As a young academic, I am struggling to set up a research group that produces papers or proposals on a regular and sustainable basis. I had my share of PhD students, but nothing structured in a proper group or centre. I am also aware that when an academic starts collaborating with others, s/he sooner or later realises that several skills are needed to achieve a quality submission, and that not everyone can excel in all the needed skills.

What type of skills are needed in a cohesive academic group or research centre?

  • Since you have some responses below that seem to answer your question, please consider marking one of them as ‘Accepted’. Commented Sep 24, 2012 at 15:14

4 Answers 4


Some team-related skills:

  • Interviewing. You have to build your own team, and that team has to fit together very well. Given that your research group will likely be small and that your work can be measured in years, a few mistakes here can be very costly to your ability to produce. Be sure you know who you're bringing in, whether you can work with them, and whether when they can work with the rest of your group.

  • Delegation. There's an art to knowing what to delegate and what to do yourself. This will vary from researcher to researcher, and from one graduate student/postdoc/lab technician to the next. Make sure you don't give someone more than they can handle, and make sure that each person has enough to keep them busy.

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    i really like these ones, I must admit, because at least for the "interviewing", it seems obvious but it has to be done properly. I am sure that as anyone else, I tend to select people with a mindset similar to mine, but I am sure that this was is not the optimal one
    – ElCid
    Commented Aug 30, 2012 at 10:06
  • a related question on interviewing is here
    – ElCid
    Commented Aug 30, 2012 at 11:32

I try to only work with people who are capable of excelling in all the skills needed to perform and write up high-quality research.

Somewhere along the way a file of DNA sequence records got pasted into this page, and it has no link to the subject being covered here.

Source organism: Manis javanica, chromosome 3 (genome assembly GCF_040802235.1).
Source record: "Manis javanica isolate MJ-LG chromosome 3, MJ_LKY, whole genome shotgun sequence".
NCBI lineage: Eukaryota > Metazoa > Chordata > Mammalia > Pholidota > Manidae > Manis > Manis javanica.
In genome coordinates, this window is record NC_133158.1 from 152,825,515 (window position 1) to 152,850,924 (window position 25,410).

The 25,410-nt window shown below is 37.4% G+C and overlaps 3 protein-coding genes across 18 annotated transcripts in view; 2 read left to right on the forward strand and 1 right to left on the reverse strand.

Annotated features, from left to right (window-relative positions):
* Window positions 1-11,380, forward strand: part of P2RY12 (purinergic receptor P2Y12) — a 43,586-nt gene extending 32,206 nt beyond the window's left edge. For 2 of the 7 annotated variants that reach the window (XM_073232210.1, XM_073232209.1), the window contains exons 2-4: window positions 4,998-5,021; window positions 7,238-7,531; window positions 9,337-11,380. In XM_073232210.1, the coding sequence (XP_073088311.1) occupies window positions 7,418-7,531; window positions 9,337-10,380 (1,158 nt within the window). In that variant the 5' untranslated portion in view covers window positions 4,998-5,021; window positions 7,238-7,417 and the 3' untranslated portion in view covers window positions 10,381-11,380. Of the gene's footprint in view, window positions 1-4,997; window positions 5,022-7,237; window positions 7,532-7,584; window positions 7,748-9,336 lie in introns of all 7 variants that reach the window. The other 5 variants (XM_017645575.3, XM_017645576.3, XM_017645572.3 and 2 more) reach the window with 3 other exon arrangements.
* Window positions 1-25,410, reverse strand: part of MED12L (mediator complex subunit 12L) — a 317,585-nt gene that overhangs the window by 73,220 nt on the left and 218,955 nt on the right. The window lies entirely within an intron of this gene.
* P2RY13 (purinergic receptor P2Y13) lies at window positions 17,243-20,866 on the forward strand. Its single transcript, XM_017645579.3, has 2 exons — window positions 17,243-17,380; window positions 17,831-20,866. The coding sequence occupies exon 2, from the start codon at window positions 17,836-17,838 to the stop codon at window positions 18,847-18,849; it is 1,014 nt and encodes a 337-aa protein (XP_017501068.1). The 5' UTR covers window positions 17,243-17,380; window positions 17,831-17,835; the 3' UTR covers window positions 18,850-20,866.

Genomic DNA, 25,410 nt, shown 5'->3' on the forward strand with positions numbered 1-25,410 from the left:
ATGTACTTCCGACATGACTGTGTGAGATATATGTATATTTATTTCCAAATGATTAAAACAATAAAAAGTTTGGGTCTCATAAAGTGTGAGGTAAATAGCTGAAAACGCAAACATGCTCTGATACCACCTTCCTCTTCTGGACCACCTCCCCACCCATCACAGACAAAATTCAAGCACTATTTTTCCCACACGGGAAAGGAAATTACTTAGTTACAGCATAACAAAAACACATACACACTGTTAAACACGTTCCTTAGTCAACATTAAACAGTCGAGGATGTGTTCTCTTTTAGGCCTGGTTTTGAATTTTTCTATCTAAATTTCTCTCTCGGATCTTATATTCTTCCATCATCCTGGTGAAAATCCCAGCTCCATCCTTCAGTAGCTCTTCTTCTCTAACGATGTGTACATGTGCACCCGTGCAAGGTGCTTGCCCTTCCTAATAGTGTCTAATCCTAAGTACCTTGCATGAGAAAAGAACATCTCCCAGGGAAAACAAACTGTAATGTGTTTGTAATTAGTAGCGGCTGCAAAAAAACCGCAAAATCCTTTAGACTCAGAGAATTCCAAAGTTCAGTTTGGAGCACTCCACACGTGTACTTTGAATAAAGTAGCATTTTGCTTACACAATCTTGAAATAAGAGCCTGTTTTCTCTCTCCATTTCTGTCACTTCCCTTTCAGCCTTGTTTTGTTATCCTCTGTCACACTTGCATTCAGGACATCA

That's not to say that some of them (particularly students) won't need training in those skills in order to excel, of course. But I definitely don't believe in having 1 guy who only collects data, 1 who only analyzes data, and 1 who only writes (or some such scheme). If you pursue such a scheme, you may be crippling people. They'll likely have a hard time in their next job, when nobody holds their hand through the other parts.

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    thanks. I do not know your experience, but I also try and work with high-calibre researchers. What I meant with the question is hopefully not to cripple anybody! But inevitably, individuals are better than others at certain tasks, some become very good at several skills (writing a good story and being on top of the related work), while others naturally evolve a tendency to e.g. leave the data crunching on a side, and focus on how to have a good "product". I wonder if there's an optimal set of people that would successfully run a papermill
    – ElCid
    Commented Aug 29, 2012 at 14:32
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    @ElCid: Graduate students and postdocs, in order to be successful, will need all of those skills. Having people with specialized skills only helps if you're hiring full-time technical staff.
    – aeismail
    Commented Aug 29, 2012 at 19:44